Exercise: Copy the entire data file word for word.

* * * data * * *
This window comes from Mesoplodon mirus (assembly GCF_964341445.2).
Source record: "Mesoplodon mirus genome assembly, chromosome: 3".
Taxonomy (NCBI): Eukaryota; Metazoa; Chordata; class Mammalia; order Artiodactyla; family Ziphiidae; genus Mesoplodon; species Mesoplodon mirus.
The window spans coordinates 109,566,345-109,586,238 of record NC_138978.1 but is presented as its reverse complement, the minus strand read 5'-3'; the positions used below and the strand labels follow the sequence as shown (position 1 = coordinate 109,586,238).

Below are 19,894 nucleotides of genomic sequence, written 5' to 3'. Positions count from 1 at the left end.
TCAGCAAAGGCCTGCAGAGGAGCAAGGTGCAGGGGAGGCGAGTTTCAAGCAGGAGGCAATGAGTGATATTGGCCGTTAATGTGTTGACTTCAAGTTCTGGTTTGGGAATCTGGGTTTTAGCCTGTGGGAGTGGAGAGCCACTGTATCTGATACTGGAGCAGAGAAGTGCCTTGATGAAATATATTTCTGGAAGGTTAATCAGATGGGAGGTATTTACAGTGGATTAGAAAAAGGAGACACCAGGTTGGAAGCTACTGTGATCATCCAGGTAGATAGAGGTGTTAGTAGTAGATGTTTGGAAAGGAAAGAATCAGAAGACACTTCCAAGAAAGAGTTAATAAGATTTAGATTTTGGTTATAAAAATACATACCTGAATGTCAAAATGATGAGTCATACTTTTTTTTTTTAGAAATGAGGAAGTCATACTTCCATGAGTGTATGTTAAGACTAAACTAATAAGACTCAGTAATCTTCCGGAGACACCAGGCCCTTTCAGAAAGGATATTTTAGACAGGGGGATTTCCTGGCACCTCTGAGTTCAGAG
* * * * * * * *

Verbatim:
This window comes from Mesoplodon mirus (assembly GCF_964341445.2).
Source record: "Mesoplodon mirus genome assembly, chromosome: 3".
Taxonomy (NCBI): Eukaryota; Metazoa; Chordata; class Mammalia; order Artiodactyla; family Ziphiidae; genus Mesoplodon; species Mesoplodon mirus.
The window spans coordinates 109,566,345-109,586,238 of record NC_138978.1 but is presented as its reverse complement, the minus strand read 5'-3'; the positions used below and the strand labels follow the sequence as shown (position 1 = coordinate 109,586,238).

Below are 19,894 nucleotides of genomic sequence, written 5' to 3'. Positions count from 1 at the left end.
TCAGCAAAGGCCTGCAGAGGAGCAAGGTGCAGGGGAGGCGAGTTTCAAGCAGGAGGCAATGAGTGATATTGGCCGTTAATGTGTTGACTTCAAGTTCTGGTTTGGGAATCTGGGTTTTAGCCTGTGGGAGTGGAGAGCCACTGTATCTGATACTGGAGCAGAGAAGTGCCTTGATGAAATATATTTCTGGAAGGTTAATCAGATGGGAGGTATTTACAGTGGATTAGAAAAAGGAGACACCAGGTTGGAAGCTACTGTGATCATCCAGGTAGATAGAGGTGTTAGTAGTAGATGTTTGGAAAGGAAAGAATCAGAAGACACTTCCAAGAAAGAGTTAATAAGATTTAGATTTTGGTTATAAAAATACATACCTGAATGTCAAAATGATGAGTCATACTTTTTTTTTTTAGAAATGAGGAAGTCATACTTCCATGAGTGTATGTTAAGACTAAACTAATAAGACTCAGTAATCTTCCGGAGACACCAGGCCCTTTCAGAAAGGATATTTTAGACAGGGGGATTTCCTGGCACCTCTGAGTTCAGAG